UN summit approves 15-year blueprint to eradicate poverty
World leaders have unanimously approved an ambitious and costly 15-year blueprint to eradicate extreme poverty, combat climate change and address more than a dozen other major global issues.
Presidents, prime ministers and diplomats from the UN's 193 members stood and applauded loudly after General Assembly president Mogens Lykketoft announced the approval of the development roadmap.
Discussions on how to implement the new goals - expected to cost between 3.5 trillion US dollars and and 5 trillion US dollars every year until 2030 - is expected to dominate the three-day summit that will include speeches by US president Barack Obama, China's president Xi Jinping and the leaders of Egypt, India, Iran, Germany, Britain and France.
UN Secretary-General Ban Ki-moon told the General Assembly that the test will be implementation, calling for action from all people, everywhere, and high-level political commitment.
The agenda "embodies the aspirations of people everywhere for lives of peace, security and dignity on a healthy planet", Mr Ban said. The goals "are a to-do list for people and planet, and a blueprint for success".
The document - called Transforming our World: The 2030 Agenda for Sustainable Development - sets out 17 broad goals and 169 specific targets.
Its overarching aims of reducing poverty and inequality and preserving the environment got strong support from Pope Francis who addressed the General Assembly immediately before the summit opened.
The non-binding goals will succeed the eight Millennium Development Goals adopted by world leaders 15 years ago.
Despite significant progress, however, the only one achieved before this year was halving the number of people living in extreme poverty, due primarily to economic growth in China.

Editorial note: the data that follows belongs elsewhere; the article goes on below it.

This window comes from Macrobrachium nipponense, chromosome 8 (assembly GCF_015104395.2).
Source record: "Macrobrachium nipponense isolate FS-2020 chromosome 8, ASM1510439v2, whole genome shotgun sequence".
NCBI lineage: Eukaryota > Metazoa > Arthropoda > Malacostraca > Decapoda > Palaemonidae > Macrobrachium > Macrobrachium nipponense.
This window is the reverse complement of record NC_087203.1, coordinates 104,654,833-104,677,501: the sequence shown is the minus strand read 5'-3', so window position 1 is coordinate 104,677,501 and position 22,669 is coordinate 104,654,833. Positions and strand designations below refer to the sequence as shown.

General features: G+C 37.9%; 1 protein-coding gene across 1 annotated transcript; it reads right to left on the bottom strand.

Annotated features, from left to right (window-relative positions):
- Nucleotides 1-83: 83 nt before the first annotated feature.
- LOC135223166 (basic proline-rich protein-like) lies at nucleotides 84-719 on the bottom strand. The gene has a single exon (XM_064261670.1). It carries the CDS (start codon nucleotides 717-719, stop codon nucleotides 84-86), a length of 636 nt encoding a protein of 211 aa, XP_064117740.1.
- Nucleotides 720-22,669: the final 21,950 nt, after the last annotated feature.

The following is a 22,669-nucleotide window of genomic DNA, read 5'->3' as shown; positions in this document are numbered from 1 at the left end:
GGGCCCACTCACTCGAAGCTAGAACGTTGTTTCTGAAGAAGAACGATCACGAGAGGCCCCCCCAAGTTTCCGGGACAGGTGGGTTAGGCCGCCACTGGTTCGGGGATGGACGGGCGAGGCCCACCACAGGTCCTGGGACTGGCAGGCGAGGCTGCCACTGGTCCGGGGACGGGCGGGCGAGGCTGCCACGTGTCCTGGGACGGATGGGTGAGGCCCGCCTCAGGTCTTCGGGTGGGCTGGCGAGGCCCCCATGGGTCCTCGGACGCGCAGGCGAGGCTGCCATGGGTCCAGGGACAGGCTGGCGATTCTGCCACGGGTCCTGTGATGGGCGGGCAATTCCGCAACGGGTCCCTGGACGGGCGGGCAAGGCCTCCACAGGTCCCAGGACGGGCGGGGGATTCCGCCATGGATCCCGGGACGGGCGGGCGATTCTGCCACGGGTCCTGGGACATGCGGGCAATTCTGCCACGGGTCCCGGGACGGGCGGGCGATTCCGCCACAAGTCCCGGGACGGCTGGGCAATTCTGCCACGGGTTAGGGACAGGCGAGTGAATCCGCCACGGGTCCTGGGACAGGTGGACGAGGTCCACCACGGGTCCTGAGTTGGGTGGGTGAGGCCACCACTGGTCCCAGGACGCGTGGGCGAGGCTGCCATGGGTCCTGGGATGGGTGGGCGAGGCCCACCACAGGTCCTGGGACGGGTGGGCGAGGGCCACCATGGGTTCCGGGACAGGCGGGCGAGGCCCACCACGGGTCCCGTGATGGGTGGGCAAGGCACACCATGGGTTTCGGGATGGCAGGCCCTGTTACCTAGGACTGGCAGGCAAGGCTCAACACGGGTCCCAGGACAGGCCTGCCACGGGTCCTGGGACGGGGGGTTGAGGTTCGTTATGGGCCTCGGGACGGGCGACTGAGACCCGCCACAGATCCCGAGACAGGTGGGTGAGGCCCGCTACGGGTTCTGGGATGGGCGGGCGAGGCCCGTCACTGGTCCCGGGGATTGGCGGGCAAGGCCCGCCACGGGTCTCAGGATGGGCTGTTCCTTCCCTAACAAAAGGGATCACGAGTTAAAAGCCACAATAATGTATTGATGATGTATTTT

The broad new goals include ensuring "healthy lives", quality education for all, clean water, sanitation and reliable modern energy - and achieving gender equality, making cities safe, reducing inequality within and among countries, and promoting economic growth.
Critics say they are too broad, lack accountability and will lead to disenchantment among those in the world most in need of hope.
Supporters say there is no choice but to go big in a world of expanding population, growing inequality, dwindling resources and the existential threat from global warming.
Kenya's UN ambassador Macharia Kamau, one of the facilitators of negotiations, insisted in early August when the goals were agreed on by UN member states that the 3.5 trillion US dollars to 5 trillion US dollars needed annually is "not unattainable" because most money will come from domestic resources raised in countries, complemented by international development assistance.
But Microsoft co-founder and philanthropist Bill Gates said that "there's certainly no chance that that amount of money will be available next year", adding: "We'd be doing very well to have anywhere near that amount of money available by 2030."
Mr Gates said, however, that if there is new innovation, for instance in nutrition by getting better seeds, or a vaccine against tuberculosis, as well as economic growth, "we still think we can meet the goals, even though that specific number will be very, very hard to reach".